• Coaching: After forming and leading several Communities of Practice (for instance Microservices CoP, Agile CoP, Developers CoP), Alex devoted some focused time on coaching staff on TDD, Service Virtualization, TCR and other advanced collaborative processes and practices. Being a strong advocate of synchronous collaboration (the Whole Team swarming on one problem at the same time in the same location), Alex pioneered mob programming to the organization.
Alex helped scale his coaching strategy by forming a coaching community, enabling and empowering his students to begin coaching and training newcomers to the organization.
• Scaling: Alex brought strong focus on the frequency of deployment. The biggest challenge was scaling the deployment efforts from taking days/weeks/even months down to hours (sometimes even minutes). One of the contributing factors to scaling the deployments to become as frequent as possible was introduction of mountebank (an open source, industry standard service virtualization platform).
• Leadership: Alex brought unique perspective to leadership by insisting that it is much more effective if we change just one thing at a time. His mantra has always been “stop starting and start finishing”. One change at a time is a much more productive way to ensure we’re leading in the right direction.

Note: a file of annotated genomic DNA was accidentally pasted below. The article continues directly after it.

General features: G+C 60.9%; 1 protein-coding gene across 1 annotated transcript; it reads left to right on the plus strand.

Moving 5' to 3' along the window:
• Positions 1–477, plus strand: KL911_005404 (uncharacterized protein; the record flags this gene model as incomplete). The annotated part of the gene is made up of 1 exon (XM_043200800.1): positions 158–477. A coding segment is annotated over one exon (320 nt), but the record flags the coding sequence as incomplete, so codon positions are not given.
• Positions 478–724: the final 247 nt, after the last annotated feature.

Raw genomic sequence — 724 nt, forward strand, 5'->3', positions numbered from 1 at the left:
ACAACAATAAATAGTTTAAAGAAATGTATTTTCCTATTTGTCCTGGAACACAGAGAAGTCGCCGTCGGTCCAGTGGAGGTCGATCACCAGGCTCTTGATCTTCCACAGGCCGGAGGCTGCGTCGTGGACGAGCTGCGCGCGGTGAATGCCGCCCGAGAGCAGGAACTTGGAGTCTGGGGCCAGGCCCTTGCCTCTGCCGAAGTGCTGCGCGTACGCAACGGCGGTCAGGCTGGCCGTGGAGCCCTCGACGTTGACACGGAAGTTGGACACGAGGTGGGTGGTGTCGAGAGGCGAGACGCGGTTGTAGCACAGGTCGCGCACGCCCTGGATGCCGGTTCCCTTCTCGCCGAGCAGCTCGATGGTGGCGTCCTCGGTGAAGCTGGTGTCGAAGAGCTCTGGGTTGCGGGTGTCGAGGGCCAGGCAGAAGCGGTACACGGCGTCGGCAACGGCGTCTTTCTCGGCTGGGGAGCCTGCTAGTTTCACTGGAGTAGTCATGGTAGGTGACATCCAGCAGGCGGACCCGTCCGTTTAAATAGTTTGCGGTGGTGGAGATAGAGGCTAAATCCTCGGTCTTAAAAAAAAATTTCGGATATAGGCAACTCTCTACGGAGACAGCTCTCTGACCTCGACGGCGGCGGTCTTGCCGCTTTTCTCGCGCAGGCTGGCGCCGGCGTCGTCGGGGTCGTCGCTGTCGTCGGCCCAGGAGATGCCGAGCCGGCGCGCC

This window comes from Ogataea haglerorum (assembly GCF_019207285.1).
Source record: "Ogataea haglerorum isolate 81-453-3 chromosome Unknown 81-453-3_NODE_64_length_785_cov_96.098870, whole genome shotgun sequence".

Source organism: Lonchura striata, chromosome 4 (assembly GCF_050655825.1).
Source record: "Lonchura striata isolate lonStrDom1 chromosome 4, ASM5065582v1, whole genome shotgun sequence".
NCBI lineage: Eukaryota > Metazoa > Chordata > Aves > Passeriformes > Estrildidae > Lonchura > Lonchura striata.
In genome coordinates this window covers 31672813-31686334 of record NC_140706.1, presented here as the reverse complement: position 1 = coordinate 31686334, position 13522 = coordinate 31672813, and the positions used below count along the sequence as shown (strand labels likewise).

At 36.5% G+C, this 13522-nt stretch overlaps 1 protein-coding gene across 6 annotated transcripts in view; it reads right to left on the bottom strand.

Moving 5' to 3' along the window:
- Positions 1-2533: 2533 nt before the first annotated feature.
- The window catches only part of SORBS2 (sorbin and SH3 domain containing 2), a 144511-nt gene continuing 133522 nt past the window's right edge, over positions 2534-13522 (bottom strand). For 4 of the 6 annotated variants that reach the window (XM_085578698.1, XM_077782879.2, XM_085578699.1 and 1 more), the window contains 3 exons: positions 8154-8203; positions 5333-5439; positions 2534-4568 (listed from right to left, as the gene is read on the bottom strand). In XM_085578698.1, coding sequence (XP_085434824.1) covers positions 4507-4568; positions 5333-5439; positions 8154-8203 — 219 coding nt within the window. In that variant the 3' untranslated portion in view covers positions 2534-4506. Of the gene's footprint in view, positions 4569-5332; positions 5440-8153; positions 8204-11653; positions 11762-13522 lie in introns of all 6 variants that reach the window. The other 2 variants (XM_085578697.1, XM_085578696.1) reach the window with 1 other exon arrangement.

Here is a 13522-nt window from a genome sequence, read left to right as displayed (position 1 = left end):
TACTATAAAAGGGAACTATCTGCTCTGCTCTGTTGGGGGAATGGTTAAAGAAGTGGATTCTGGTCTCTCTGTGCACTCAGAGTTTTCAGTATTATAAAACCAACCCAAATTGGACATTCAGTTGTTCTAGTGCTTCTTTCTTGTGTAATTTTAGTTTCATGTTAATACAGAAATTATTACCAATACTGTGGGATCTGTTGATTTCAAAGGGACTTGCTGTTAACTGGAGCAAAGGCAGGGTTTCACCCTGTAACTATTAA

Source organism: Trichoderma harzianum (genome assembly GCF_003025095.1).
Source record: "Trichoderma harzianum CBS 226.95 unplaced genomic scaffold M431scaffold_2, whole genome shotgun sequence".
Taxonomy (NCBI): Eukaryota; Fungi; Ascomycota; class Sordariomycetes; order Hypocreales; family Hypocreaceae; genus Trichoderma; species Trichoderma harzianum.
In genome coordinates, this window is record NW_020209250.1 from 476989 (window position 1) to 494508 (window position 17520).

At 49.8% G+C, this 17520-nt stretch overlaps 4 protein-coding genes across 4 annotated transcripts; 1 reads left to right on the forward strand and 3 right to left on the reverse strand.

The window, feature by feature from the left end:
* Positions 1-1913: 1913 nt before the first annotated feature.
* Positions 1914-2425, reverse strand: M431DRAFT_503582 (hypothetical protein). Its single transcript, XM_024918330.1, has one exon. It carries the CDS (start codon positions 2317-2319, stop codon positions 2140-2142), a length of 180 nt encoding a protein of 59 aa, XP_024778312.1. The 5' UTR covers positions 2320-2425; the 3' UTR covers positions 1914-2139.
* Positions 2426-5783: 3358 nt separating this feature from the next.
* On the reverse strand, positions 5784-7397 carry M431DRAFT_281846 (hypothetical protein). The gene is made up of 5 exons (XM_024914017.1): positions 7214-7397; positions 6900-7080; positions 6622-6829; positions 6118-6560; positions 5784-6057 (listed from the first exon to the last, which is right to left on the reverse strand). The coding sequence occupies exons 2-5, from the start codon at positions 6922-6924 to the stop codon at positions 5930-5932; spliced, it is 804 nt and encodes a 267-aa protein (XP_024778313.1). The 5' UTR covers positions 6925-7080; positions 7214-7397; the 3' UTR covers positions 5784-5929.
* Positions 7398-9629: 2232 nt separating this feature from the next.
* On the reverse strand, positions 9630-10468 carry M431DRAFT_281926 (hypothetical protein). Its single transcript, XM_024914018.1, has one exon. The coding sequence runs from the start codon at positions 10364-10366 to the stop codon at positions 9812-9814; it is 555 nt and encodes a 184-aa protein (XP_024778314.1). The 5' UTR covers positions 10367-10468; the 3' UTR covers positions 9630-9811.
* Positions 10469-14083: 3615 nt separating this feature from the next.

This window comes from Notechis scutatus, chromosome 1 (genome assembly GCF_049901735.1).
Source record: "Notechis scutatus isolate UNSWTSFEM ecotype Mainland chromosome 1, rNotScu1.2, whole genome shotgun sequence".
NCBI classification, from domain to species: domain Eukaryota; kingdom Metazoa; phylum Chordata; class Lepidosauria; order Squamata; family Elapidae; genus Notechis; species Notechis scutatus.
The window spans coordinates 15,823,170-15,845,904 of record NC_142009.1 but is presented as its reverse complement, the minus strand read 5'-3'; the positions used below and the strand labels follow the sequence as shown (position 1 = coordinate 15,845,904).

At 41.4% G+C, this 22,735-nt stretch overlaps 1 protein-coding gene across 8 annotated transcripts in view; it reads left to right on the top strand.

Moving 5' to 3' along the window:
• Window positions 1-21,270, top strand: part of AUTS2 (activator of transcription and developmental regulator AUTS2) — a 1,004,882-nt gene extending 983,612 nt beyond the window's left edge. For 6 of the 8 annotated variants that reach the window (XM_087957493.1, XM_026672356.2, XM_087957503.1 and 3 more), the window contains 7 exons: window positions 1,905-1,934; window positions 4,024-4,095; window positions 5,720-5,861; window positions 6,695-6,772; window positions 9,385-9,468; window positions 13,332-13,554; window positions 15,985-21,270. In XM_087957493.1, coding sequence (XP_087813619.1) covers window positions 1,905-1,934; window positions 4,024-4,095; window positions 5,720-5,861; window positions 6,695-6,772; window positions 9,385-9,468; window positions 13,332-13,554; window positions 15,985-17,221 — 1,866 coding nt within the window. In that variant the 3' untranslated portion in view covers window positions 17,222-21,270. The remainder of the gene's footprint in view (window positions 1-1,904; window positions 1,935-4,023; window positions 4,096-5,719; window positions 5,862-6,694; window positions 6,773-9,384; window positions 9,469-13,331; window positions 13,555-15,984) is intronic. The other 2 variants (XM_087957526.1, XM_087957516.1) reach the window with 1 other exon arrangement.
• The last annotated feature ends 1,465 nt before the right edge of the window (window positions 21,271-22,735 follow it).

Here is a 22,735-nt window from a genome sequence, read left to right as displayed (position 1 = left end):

Alex brings a lot of unique perspective to his leadership style, and it is not always clear at first what would be the benefits of considering some of his unique angles. As a leader, Alex tends to ask challenging questions, which is hardly surprising, given his intolerance for maintaining Status Quo.
• Publishing: Alex is leading by example and often publishes detailed articles in renowned tech magazines. He also gets invited to video chats/interviews with some of the prominent figures in the industry. Alex enjoys presenting his ideas at international tech conferences. Being very active in the community makes sure that Alex always stays at the cutting edge and that he continues to dominate his domain.
Things to be aware of when working with Alex: he tends to be impatient, in the sense that the moment a challenge, that initially seemed impossible starts being solvable, he loses interest. He is driven by tackling challenges and solving seemingly impossible problems. Because of that, it is advisable to pair Alex with more methodical colleagues, who will follow through with completing the solution.
Alex is a solid addition to any software engineering team. He likes to see the big picture, and often likes to put his “stakeholder hat” on. Looking at a larger picture enables him to view any activity as belonging to the entire team, which ultimately assures successful delivery of value.
If you are looking for a leader who will make sure your operations scale while maintaining highest possible level of quality, Alex will play a big part in your success.